Written by: Benjamin Wiebe

The Communal Power of Film, Television, and Video Games

As the days get shorter, the television will light up the living rooms of most houses as soon as the moon makes the sky it’s home at night. For university students, midterms have become the most pressing matter. It’s a challenging time that can threaten to isolate young adults, especially when most have become tired of their roommates after months of living together. It’s in these trying times that we must find ways to connect with one another.

Film, television, and video games are perhaps the most underutilized ways of connecting with one another. The age of streaming has made each of these more individual than ever before. All of these started as communal tasks; films could only be viewed with friends and strangers in the darkened movie theatre. Television was a uniquely familial ritual, playing in living rooms for an entire family. And video games could only be accessed in an arcade, with the latest tech that showcased the high scores of anyone who played in that location. This lost culture has often been the appeal of 80’s period pieces, such as the hit Netflix series Stranger Things (2016). And yet, in the present, these activities have lost all their communal importance. Any student with a Netflix subscription can watch nearly any series from the last 20 years on their phones or laptops all by themselves. Video games have their own consoles, becoming larger and more complex than their arcade counterparts, and in the age of the internet, have largely done away with local multiplayer.

That isn’t to say that these mediums have lost the communal power they once had. The existence of Reddit forums for every game, show, and movie speaks to the contrary. Humans are social beings, and pop culture offers a way for us to interact with one another. Watching a television show enables discussion of what happened and what may happen in the next episode. Listening to a new music release allows for discussion of how each song connects to one another and the stories they tell. 

Stories connect us, and pop culture is built around stories.

While these surface interactions can be found by logging into Twitter and tweeting about the new Taylor Swift release, there is something bigger that comes from talking with those around you about pop culture. Our ability to experience art together. To interpret these stories together and come to different conclusions is a beautiful thing. And yet, as accessibility to different forms of culture has massively opened, we have individualized the experience of art and forgotten the communal aspect of it all. What I am advocating for is the return of community to the local world around us from the online world.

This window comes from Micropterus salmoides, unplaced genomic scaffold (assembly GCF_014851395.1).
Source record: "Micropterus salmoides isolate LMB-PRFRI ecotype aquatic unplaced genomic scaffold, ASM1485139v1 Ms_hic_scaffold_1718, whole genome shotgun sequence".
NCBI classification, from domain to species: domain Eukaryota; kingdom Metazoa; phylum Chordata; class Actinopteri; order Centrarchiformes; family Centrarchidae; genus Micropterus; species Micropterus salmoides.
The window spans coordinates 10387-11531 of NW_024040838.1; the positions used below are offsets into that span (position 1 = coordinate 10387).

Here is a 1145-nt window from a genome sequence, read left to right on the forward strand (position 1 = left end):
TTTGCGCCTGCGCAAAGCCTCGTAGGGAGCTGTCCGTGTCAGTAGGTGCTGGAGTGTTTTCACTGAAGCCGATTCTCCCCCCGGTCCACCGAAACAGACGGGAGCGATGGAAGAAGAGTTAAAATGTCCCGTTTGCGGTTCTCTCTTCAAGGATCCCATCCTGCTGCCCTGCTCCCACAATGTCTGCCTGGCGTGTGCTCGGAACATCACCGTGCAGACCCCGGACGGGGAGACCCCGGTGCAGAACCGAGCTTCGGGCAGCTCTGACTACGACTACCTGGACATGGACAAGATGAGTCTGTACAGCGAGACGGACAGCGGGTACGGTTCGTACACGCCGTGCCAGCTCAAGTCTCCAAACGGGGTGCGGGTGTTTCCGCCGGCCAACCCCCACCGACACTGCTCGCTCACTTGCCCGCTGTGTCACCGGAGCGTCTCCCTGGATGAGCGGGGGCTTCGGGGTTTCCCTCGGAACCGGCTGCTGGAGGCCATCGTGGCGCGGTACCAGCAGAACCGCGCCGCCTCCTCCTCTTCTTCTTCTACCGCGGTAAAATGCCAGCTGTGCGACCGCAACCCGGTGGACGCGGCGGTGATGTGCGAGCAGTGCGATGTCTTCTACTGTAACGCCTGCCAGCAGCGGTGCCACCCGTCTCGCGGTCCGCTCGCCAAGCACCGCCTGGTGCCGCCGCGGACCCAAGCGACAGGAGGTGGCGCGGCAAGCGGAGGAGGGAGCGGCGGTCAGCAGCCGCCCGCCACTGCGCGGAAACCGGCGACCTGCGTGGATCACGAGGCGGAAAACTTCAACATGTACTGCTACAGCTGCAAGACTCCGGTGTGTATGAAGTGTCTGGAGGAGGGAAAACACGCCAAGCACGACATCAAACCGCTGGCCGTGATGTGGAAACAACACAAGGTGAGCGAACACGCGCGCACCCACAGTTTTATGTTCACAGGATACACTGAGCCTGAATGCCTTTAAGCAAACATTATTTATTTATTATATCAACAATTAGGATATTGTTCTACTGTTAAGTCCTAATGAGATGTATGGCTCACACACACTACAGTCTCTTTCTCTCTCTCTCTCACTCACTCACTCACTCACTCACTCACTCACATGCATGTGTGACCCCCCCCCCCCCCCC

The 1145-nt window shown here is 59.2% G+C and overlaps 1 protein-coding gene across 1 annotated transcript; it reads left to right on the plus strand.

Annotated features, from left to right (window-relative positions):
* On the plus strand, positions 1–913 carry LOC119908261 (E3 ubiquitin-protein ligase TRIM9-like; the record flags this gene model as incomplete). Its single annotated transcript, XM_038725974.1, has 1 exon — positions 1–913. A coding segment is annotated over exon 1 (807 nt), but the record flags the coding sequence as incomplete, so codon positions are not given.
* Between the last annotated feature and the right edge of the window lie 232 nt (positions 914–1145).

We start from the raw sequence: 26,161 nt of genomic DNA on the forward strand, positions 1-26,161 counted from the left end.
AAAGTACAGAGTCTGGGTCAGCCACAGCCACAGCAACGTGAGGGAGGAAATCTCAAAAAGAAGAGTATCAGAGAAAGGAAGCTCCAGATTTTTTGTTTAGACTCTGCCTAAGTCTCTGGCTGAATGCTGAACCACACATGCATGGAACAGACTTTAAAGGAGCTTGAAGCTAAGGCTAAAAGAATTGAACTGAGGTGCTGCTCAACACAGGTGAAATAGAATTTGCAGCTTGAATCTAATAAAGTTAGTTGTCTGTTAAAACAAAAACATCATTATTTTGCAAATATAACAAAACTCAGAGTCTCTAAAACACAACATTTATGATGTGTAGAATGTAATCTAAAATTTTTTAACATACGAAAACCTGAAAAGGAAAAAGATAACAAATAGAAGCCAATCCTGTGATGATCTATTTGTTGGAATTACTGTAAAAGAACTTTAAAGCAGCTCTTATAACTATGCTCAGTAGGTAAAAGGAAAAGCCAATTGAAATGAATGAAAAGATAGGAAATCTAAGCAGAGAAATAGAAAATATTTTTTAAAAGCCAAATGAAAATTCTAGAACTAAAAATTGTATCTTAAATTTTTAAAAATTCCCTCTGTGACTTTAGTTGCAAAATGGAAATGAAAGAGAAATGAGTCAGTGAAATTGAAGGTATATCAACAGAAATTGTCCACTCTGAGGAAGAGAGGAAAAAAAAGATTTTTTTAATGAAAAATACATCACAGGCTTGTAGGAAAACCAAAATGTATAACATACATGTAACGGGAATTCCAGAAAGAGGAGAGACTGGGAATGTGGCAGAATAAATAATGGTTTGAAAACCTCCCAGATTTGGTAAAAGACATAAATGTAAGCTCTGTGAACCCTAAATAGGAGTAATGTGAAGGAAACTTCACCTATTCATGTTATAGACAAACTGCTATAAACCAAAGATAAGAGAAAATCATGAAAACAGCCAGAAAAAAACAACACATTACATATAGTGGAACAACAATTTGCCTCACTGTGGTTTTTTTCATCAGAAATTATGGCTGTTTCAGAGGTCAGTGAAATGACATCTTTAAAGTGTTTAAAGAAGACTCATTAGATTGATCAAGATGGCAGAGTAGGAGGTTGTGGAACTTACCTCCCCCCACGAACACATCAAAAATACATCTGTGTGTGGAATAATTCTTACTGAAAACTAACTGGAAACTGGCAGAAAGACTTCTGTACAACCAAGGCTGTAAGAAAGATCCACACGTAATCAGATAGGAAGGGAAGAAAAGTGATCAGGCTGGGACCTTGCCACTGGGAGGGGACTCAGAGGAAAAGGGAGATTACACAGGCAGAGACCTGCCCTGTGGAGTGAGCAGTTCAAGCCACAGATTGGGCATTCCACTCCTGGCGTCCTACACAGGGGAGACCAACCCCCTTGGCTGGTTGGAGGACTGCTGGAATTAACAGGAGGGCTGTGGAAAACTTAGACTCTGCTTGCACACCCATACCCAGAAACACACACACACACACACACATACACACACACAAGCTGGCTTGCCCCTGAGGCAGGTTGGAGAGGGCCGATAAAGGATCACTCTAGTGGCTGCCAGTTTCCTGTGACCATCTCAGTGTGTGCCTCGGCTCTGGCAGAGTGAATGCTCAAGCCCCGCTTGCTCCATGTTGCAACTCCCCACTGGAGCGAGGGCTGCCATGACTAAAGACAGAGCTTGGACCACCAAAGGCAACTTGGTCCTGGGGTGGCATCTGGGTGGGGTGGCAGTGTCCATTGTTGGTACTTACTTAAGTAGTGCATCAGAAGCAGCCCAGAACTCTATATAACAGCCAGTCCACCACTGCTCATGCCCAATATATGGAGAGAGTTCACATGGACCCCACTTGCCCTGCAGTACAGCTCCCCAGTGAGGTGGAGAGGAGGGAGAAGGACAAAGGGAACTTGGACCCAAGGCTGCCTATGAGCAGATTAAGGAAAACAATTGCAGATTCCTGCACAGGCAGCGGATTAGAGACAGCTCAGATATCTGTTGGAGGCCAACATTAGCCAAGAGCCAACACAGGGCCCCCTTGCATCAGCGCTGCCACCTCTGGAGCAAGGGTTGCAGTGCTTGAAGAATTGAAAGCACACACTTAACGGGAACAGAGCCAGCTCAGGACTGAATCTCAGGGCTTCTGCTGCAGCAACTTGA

How we choose to harness the power of art can vary, but it is fundamental that we interact with others around us. Whether it is by organizing watch parties, game nights, or movie nights, we need to remember to interact with others. The best group events I had were when I had ample time to discuss art with others. When my friends coordinated a Rocky Horror Picture Show movie night, we had a blast, despite the film’s quality. The ability to talk about the insanity of the plot, its deranged musical numbers and its greater meaning as it persists to sexuality and monogamy revealed dimensions of the film I hadn’t considered before. And most importantly, it revealed more about us and our implicit bias toward how we construct meaning out of the film. 

Stories are special in transporting the audience to new worlds and allowing groups to experience different emotions simultaneously. Whether it’s a rock song, a scary movie or a hilarious party game, these pieces of art enrich our souls by taking us on new journeys that make us feel something. And when we come to the end of those journeys, what we feel will be different from one another. And that makes it such a powerful art form that is further deepened when we share our journeys with others and listen to theirs in return. 

Horror films are uniquely positioned to be the most unifying films for group watches. 

Fear is the most powerful human emotion, and the catharsis that comes from victory over fear brings us together. The horror genre is full of various sub-genres, containing various tones that can be accessible to everyone. It can be deathly serious, cheesy, fantastical, or deeply funny. The emotional vulnerability required for horror to connect with audiences makes us further receptive to these other emotions. This isn’t all too disconnected from why video game narratives can be so powerful. When you become a part of the story, as an active agent, you feel the emotions that the main character feels so much more seamlessly. And when you can discuss your personal journey with others that have undergone the same crucibles, you begin to see another side of others and how they relate to the world. 

This month, as you consume more entertainment, think of how you can get others involved with you. While we can live and function well on our own, stories were never meant to be kept to ourselves. Whether it is watching something new or something familiar, you will find new dimensions in art and others that you never expected. And that is a beautiful thing. 

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